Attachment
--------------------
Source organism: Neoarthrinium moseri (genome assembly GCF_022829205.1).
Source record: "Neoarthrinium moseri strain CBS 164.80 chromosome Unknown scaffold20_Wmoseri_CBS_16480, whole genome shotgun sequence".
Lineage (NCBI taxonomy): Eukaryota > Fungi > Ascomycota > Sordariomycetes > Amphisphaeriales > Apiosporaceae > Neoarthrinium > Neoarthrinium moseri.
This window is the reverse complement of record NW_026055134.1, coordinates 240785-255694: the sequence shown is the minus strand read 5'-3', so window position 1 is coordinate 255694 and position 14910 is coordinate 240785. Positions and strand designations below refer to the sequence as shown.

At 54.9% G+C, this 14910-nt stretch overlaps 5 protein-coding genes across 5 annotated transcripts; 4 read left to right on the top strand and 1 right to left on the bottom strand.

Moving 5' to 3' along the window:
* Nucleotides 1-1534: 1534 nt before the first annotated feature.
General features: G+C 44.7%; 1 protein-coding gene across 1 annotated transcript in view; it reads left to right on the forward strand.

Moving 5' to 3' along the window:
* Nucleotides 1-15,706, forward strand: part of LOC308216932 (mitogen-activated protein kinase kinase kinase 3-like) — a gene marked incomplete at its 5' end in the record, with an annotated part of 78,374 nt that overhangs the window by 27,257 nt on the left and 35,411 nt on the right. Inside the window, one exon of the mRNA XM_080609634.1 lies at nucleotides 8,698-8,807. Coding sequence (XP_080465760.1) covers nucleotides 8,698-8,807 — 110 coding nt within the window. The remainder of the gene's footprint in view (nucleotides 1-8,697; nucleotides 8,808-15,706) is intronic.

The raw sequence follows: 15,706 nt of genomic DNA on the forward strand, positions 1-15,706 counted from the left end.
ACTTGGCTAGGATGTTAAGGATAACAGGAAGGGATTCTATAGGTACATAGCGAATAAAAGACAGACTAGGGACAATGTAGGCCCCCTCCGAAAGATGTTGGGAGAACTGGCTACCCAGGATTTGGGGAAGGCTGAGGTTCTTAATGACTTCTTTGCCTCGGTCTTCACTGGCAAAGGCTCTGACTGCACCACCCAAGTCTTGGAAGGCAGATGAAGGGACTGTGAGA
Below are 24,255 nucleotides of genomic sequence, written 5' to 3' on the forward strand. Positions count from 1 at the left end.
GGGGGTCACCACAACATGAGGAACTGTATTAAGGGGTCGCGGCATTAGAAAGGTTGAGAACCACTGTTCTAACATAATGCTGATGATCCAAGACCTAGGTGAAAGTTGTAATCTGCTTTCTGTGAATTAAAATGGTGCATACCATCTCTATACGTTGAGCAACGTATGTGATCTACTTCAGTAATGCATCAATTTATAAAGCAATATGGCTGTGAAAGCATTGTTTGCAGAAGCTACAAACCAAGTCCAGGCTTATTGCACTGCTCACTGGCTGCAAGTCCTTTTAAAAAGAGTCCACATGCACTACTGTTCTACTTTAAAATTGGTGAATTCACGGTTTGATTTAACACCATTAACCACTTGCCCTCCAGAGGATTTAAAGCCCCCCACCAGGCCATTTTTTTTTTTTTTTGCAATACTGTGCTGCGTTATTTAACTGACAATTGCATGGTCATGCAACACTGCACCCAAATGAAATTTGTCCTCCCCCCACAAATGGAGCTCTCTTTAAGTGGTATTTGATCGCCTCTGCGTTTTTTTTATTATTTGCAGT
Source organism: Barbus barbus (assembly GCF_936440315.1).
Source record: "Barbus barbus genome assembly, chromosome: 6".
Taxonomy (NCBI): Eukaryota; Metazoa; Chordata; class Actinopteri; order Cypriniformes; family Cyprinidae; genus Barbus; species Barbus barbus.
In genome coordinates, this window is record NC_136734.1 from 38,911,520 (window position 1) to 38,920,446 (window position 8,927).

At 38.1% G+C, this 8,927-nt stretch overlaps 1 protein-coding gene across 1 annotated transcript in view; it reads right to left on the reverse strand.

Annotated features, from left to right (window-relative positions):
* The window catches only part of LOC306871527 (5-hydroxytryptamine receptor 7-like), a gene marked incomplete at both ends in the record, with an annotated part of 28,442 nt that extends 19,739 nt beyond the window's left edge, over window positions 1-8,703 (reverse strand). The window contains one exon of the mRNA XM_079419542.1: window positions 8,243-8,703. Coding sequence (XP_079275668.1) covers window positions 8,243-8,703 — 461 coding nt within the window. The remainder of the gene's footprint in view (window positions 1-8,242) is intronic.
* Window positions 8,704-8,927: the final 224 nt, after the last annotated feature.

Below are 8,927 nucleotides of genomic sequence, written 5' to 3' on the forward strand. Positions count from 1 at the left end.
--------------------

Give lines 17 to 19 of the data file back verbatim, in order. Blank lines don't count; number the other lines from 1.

Taxonomy (NCBI): Eukaryota; Metazoa; Chordata; class Actinopteri; order Cypriniformes; family Cyprinidae; genus Barbus; species Barbus barbus.
In genome coordinates, this window is record NC_136734.1 from 38,911,520 (window position 1) to 38,920,446 (window position 8,927).

At 38.1% G+C, this 8,927-nt stretch overlaps 1 protein-coding gene across 1 annotated transcript in view; it reads right to left on the reverse strand.